The Supercommittee Spectacle: A Short History of the Deficit Wars

Another deficit commission up, another deficit commission down? Here we go again ... again.

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The congressional "supercommittee" created in August to cut the deficit is six days away from failing and triggering a deep and automatic $1.2 trillion cut to defense and domestic programs. The primary reason for this stalemate is that Republicans have refused tax increases and additional stimulus; although Democrats have also resisted deep cuts to entitlement programs like Medicare and Social Security.

The impending collapse of the deficit-reduction group isn't an isolated failure. It's the latest chapter in a two-year saga on Capitol Hill that has consistently, inevitably, produced nothing that resembles long-term fiscal reform.


Here is a short history of the Deficit Wars of 2009-2011.  Two years ago, in December 2009, Sens. Judd Gregg (R) and Kent Conrad (D)* proposed a bill to create a commission to reduce the deficit. But Democrats worried the commission would cut entitlements; meanwhile, the GOP was concerned that the commission would raise taxes. So in January 2010, the bill was voted down by a group of senators that included several Republicans who initially cosponsored the bill.

In February, President Obama created his own deficit commission, co-chaired by Alan Simpson and Erskine Bowles, by executive order. In December, the commission released its final report. It fell short of the supermajority needed to send its recommendations to Congress for a vote.

And so, in January 2011, after an election that delivered a much more conservative Congress, Washington was back at square one -- this time with a House that demanded spending cuts at every turn. A budget showdown in April nearly shut down the government. A budget showdown in August nearly ended in technical default over our debt ceiling. September produced its own mini-crisis. (A Google search for "2011 'budget showdown'" returns 6.7 million articles.)  But 18 months after the December commission bill debuted, Congress wasn't any closer to meaningfully reducing the deficit.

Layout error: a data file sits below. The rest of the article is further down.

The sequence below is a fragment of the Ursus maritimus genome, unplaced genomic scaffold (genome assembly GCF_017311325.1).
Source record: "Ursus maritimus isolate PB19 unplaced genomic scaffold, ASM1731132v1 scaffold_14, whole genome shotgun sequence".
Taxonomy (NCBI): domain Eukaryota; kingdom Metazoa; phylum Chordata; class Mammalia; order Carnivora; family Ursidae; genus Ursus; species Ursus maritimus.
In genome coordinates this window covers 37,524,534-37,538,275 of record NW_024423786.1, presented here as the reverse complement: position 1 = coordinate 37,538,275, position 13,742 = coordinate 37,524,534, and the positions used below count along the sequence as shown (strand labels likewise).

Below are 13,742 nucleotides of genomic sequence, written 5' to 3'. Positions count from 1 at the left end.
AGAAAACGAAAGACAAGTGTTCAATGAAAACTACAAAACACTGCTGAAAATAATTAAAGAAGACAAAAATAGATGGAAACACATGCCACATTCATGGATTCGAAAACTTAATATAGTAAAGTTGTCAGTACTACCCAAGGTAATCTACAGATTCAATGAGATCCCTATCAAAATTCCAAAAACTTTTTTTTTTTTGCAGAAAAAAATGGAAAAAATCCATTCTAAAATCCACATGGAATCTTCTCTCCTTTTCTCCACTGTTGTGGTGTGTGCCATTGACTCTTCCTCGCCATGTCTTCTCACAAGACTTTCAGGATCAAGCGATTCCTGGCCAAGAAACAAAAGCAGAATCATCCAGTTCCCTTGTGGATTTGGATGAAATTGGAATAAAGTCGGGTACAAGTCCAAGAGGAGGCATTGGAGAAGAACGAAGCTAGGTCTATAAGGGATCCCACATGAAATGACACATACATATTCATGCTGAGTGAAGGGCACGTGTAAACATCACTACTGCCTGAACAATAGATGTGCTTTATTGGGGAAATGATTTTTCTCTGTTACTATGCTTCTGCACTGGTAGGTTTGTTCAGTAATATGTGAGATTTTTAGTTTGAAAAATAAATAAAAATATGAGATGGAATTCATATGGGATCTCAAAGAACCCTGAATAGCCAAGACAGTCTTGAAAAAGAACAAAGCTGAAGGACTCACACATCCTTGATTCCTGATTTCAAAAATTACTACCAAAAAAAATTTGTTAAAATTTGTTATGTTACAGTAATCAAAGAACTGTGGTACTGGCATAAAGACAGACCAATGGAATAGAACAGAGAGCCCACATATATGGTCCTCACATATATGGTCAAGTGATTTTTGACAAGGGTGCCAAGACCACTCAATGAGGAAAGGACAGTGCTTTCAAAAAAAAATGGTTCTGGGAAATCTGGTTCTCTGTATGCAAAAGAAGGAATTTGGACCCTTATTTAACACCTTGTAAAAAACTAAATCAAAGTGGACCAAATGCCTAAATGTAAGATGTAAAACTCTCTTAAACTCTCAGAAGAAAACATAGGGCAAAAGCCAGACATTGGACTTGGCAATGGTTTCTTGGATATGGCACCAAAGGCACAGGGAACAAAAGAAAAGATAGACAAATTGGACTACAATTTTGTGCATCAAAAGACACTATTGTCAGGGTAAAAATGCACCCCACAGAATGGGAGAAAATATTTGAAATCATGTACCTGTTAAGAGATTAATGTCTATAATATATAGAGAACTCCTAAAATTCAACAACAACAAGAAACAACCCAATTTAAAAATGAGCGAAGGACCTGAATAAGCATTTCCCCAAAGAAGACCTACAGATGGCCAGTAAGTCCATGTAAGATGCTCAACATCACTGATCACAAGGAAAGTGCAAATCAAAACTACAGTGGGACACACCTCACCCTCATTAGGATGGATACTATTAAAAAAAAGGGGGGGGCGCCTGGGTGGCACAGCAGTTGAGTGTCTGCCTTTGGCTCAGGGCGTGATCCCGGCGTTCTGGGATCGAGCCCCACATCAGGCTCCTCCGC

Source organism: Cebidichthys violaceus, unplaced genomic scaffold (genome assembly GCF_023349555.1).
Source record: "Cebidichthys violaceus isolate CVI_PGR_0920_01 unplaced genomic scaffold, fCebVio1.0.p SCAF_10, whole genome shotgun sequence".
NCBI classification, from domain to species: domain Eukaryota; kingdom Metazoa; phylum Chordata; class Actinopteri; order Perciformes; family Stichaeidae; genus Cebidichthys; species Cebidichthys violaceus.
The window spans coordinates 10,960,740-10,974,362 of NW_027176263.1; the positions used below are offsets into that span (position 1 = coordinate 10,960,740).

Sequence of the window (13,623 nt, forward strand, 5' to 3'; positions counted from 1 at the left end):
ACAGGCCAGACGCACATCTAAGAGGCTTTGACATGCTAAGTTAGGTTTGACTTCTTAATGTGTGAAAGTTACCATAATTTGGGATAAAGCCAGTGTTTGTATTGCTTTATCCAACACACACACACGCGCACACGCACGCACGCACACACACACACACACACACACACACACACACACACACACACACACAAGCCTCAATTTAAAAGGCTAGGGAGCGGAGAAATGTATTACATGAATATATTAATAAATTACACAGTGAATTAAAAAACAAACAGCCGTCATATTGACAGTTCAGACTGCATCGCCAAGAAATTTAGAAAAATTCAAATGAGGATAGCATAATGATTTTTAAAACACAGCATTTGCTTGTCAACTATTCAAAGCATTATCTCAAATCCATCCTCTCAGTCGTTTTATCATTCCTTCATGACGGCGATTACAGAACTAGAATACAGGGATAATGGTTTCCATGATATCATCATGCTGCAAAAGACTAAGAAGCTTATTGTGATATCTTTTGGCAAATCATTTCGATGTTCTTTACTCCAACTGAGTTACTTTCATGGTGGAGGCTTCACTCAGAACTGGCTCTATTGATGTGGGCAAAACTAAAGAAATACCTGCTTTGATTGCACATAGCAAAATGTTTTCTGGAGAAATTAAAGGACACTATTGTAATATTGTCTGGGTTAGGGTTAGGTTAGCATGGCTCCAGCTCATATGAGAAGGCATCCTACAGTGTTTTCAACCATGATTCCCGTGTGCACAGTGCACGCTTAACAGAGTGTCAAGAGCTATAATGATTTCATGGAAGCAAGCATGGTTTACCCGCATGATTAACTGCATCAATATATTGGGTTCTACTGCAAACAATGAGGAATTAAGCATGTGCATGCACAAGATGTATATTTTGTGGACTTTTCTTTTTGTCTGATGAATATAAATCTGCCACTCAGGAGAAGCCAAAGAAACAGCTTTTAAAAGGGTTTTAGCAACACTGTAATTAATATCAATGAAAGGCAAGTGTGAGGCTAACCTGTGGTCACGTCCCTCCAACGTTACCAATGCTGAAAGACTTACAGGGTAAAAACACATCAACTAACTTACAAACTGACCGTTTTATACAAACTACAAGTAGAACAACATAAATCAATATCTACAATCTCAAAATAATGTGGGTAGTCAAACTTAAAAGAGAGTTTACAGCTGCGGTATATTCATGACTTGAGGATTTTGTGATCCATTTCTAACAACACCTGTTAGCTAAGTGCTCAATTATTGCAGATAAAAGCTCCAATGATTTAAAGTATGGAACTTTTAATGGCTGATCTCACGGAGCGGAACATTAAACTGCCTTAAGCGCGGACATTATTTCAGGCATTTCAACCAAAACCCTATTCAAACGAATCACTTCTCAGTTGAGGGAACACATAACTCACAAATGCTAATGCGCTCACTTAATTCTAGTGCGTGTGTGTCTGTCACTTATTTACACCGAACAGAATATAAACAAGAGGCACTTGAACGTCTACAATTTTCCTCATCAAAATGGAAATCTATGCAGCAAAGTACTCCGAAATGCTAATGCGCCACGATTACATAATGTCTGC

In August, Washington had drawn two tactical lessons from the Deficit Wars, so far: (1) Commissions insulate responsibility; and (2) Deadlines trigger action. So the August debt ceiling deal created yet another commission to reduce the deficit -- the "supercommittee" -- and devised a "trigger" that would automatically make $1.2 trillion cuts if the supercommittee failed again.

It's six days away from failing again.


The biggest lesson from the Deficit Wars isn't tactical. It's ideological.

In late 2009, Democrats didn't want to cut entitlements, and Republicans didn't want to raise taxes. Two years and so much tactical jiggering later, Democrats still don't want to cut entitlements and Republicans still don't want to raise taxes. The threat of a government shutdown didn't change that. Neither has the threat of a deep cuts to defense and domestic spending. Our Congress: Such limitless energy for manufacturing crises with make-believe triggers, and such stingy appetite for doing things.

The solution to our long-term debt problem is, to repeat, cheaper entitlements and more taxes. This isn't my opinion so much as a mathematical fact. The part of the budget growing faster than GDP is almost entirely entitlements. We have to cut where the growth is. But there's no reason to cut deeply into Social Security or Medicare when returning to Year 2000 tax rates would raise $4 trillion over ten years. Moderate changes on both ends would put the U.S. on a sustainable path -- and even pay for another short-term stimulus.

The short-term should not get short shrift. A large, rich country cannot have a debt crisis without a growth crisis. The most important metric for sovereign fiscal health is the debt-to-GDP ratio, after all. A healthy-growing U.S. economy that expands faster than it borrows should never have anything resembling and a debt crisis. That suggests that we should focus on getting growth going before we start taking money out of the economy. But if Congress has no appetite for deficit reduction, it has a mortal allergy to stimulus.

It has become tiresome to say that Congress is broken, but like so many cliches, it's hackneyed mostly because it bears so much repeating. A new Congress would be a nice thing to have. But that sounds pretty complicated. Somebody ought to make a commission.